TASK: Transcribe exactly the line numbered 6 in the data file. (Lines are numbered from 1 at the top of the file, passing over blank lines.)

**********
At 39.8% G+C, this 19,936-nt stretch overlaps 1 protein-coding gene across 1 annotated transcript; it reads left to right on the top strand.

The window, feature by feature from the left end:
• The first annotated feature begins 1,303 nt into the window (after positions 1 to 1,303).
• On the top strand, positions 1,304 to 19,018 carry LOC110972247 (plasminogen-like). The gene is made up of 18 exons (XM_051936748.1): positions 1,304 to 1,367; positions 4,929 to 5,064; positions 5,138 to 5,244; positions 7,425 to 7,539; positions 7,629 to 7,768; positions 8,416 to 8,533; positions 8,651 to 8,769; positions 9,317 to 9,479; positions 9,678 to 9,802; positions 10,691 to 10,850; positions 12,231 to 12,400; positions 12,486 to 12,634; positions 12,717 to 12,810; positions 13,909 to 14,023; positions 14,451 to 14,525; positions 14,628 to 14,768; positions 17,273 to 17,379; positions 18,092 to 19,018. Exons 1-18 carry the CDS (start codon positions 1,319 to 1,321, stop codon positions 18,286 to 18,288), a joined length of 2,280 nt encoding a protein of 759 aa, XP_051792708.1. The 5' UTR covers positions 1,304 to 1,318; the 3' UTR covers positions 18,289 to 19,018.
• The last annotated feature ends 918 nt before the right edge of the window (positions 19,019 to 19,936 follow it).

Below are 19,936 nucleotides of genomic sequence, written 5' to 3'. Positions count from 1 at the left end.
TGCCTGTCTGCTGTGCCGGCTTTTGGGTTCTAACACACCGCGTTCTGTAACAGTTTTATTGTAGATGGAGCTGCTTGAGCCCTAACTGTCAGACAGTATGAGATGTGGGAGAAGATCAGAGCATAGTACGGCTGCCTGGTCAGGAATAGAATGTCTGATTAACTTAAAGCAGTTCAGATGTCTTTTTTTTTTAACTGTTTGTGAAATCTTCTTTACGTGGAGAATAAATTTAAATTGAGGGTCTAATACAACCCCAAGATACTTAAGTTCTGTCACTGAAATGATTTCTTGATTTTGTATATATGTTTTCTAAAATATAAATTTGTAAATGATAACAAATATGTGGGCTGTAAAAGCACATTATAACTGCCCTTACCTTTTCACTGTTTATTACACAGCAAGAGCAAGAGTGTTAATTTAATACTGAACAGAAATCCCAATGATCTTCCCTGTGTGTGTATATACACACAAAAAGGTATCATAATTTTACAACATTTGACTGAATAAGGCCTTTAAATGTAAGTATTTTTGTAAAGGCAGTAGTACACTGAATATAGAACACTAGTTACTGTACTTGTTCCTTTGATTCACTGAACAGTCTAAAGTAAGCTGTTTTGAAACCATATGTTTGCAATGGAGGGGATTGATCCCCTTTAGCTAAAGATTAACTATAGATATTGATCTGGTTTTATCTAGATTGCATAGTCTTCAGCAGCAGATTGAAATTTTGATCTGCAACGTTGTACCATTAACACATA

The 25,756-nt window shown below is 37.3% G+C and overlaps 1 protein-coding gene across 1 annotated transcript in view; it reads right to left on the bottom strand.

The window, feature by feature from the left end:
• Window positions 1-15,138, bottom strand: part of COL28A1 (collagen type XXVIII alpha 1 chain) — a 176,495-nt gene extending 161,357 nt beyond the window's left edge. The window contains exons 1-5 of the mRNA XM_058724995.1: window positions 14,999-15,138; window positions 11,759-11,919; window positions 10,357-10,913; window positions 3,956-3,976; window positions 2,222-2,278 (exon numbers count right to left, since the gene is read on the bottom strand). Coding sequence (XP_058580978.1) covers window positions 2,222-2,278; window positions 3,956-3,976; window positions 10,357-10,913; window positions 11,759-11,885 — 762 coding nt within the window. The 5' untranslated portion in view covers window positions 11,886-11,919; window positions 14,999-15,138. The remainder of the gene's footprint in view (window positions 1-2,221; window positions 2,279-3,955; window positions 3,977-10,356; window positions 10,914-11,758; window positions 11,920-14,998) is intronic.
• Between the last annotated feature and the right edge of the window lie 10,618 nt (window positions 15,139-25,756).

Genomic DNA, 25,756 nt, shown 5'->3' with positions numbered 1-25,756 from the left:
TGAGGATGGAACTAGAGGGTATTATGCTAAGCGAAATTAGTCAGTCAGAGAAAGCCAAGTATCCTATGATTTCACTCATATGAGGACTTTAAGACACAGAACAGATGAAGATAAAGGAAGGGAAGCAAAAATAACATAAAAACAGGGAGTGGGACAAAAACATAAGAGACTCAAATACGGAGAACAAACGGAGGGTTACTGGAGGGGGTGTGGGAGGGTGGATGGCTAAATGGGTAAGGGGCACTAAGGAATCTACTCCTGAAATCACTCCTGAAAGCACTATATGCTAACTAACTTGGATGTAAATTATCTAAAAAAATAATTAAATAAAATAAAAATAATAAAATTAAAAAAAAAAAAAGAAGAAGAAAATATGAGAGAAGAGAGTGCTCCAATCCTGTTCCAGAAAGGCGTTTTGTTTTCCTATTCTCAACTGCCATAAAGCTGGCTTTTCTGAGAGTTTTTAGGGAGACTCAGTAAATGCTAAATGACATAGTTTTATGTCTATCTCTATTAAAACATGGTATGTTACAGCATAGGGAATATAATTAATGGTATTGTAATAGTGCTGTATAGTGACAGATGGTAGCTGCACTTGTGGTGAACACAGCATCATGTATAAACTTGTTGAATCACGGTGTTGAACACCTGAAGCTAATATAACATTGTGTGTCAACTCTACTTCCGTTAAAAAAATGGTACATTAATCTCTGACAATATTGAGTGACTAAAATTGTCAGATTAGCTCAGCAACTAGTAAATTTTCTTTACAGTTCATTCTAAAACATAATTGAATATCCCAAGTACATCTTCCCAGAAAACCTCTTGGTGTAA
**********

Below are 19,936 nucleotides of genomic sequence, written 5' to 3'. Positions count from 1 at the left end.